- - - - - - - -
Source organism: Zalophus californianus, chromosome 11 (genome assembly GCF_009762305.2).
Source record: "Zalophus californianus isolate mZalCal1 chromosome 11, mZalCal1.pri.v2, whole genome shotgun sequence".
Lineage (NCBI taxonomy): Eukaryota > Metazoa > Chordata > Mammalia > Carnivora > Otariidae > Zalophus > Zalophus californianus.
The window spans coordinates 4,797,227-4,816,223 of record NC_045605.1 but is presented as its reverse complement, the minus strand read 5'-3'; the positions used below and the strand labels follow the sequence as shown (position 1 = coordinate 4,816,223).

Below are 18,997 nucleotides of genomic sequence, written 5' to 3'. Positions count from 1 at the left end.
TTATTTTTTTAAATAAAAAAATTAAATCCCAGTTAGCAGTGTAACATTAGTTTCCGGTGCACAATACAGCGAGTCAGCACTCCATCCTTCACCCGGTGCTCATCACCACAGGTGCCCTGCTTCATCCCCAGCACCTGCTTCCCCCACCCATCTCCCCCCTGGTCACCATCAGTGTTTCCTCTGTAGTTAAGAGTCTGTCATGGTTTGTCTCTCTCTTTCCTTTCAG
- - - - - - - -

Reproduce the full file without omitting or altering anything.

Source organism: Zalophus californianus, chromosome 11 (genome assembly GCF_009762305.2).
Source record: "Zalophus californianus isolate mZalCal1 chromosome 11, mZalCal1.pri.v2, whole genome shotgun sequence".
Lineage (NCBI taxonomy): Eukaryota > Metazoa > Chordata > Mammalia > Carnivora > Otariidae > Zalophus > Zalophus californianus.
The window spans coordinates 4,797,227-4,816,223 of record NC_045605.1 but is presented as its reverse complement, the minus strand read 5'-3'; the positions used below and the strand labels follow the sequence as shown (position 1 = coordinate 4,816,223).

Below are 18,997 nucleotides of genomic sequence, written 5' to 3'. Positions count from 1 at the left end.
TTATTTTTTTAAATAAAAAAATTAAATCCCAGTTAGCAGTGTAACATTAGTTTCCGGTGCACAATACAGCGAGTCAGCACTCCATCCTTCACCCGGTGCTCATCACCACAGGTGCCCTGCTTCATCCCCAGCACCTGCTTCCCCCACCCATCTCCCCCCTGGTCACCATCAGTGTTTCCTCTGTAGTTAAGAGTCTGTCATGGTTTGTCTCTCTCTTTCCTTTCAG